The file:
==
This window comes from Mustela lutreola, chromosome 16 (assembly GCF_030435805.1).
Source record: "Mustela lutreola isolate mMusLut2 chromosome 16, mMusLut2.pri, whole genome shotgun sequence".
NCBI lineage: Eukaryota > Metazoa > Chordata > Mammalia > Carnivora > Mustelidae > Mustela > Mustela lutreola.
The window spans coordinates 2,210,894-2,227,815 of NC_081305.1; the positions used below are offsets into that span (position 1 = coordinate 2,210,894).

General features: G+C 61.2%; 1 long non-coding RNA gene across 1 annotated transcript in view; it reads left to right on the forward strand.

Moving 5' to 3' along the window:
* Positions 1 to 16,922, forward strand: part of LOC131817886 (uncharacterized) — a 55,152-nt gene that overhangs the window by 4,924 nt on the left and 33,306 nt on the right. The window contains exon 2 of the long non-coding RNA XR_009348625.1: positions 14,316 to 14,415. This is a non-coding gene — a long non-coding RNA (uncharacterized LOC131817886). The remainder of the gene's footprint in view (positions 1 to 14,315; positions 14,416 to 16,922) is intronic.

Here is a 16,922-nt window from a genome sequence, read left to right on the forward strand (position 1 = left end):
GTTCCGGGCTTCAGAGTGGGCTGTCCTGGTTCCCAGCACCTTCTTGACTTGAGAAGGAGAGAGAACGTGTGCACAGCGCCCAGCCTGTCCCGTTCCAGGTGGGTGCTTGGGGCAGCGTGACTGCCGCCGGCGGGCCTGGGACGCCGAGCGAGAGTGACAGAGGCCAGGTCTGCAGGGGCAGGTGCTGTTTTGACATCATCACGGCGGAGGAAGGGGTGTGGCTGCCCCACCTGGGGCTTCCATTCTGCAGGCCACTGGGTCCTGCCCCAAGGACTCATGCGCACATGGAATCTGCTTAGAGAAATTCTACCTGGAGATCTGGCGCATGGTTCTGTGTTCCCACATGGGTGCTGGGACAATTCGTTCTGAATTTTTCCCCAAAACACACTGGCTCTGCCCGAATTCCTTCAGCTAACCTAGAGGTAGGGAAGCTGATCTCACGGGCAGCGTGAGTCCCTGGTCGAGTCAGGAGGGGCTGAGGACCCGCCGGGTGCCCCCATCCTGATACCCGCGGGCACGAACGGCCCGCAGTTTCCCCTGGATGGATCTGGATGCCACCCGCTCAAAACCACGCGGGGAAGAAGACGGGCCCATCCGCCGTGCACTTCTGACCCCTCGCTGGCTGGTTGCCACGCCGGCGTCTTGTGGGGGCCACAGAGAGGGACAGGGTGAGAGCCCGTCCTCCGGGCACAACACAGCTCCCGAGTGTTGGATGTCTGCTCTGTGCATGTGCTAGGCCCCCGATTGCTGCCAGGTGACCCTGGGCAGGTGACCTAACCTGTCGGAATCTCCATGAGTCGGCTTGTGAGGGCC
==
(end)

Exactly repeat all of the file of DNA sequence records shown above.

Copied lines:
This window comes from Mustela lutreola, chromosome 16 (assembly GCF_030435805.1).
Source record: "Mustela lutreola isolate mMusLut2 chromosome 16, mMusLut2.pri, whole genome shotgun sequence".
NCBI lineage: Eukaryota > Metazoa > Chordata > Mammalia > Carnivora > Mustelidae > Mustela > Mustela lutreola.
The window spans coordinates 2,210,894-2,227,815 of NC_081305.1; the positions used below are offsets into that span (position 1 = coordinate 2,210,894).

General features: G+C 61.2%; 1 long non-coding RNA gene across 1 annotated transcript in view; it reads left to right on the forward strand.

Moving 5' to 3' along the window:
* Positions 1 to 16,922, forward strand: part of LOC131817886 (uncharacterized) — a 55,152-nt gene that overhangs the window by 4,924 nt on the left and 33,306 nt on the right. The window contains exon 2 of the long non-coding RNA XR_009348625.1: positions 14,316 to 14,415. This is a non-coding gene — a long non-coding RNA (uncharacterized LOC131817886). The remainder of the gene's footprint in view (positions 1 to 14,315; positions 14,416 to 16,922) is intronic.

Here is a 16,922-nt window from a genome sequence, read left to right on the forward strand (position 1 = left end):
GTTCCGGGCTTCAGAGTGGGCTGTCCTGGTTCCCAGCACCTTCTTGACTTGAGAAGGAGAGAGAACGTGTGCACAGCGCCCAGCCTGTCCCGTTCCAGGTGGGTGCTTGGGGCAGCGTGACTGCCGCCGGCGGGCCTGGGACGCCGAGCGAGAGTGACAGAGGCCAGGTCTGCAGGGGCAGGTGCTGTTTTGACATCATCACGGCGGAGGAAGGGGTGTGGCTGCCCCACCTGGGGCTTCCATTCTGCAGGCCACTGGGTCCTGCCCCAAGGACTCATGCGCACATGGAATCTGCTTAGAGAAATTCTACCTGGAGATCTGGCGCATGGTTCTGTGTTCCCACATGGGTGCTGGGACAATTCGTTCTGAATTTTTCCCCAAAACACACTGGCTCTGCCCGAATTCCTTCAGCTAACCTAGAGGTAGGGAAGCTGATCTCACGGGCAGCGTGAGTCCCTGGTCGAGTCAGGAGGGGCTGAGGACCCGCCGGGTGCCCCCATCCTGATACCCGCGGGCACGAACGGCCCGCAGTTTCCCCTGGATGGATCTGGATGCCACCCGCTCAAAACCACGCGGGGAAGAAGACGGGCCCATCCGCCGTGCACTTCTGACCCCTCGCTGGCTGGTTGCCACGCCGGCGTCTTGTGGGGGCCACAGAGAGGGACAGGGTGAGAGCCCGTCCTCCGGGCACAACACAGCTCCCGAGTGTTGGATGTCTGCTCTGTGCATGTGCTAGGCCCCCGATTGCTGCCAGGTGACCCTGGGCAGGTGACCTAACCTGTCGGAATCTCCATGAGTCGGCTTGTGAGGGCC